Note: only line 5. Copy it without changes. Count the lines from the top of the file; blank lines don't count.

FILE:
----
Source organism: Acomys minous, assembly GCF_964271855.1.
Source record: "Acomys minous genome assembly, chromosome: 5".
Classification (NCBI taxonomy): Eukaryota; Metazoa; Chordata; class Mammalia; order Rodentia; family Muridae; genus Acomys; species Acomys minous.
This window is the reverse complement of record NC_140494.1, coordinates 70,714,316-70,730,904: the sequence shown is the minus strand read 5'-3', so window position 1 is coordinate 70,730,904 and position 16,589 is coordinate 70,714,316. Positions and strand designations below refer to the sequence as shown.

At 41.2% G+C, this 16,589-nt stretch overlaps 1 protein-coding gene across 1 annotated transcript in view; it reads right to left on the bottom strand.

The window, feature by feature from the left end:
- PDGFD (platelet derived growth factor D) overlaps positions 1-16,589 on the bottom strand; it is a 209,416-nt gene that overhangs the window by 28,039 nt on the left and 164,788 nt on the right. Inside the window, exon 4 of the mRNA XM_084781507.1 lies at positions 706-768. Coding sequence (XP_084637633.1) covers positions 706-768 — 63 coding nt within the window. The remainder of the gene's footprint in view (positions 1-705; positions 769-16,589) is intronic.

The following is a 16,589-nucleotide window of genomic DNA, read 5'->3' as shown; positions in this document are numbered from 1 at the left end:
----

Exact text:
At 41.2% G+C, this 16,589-nt stretch overlaps 1 protein-coding gene across 1 annotated transcript in view; it reads right to left on the bottom strand.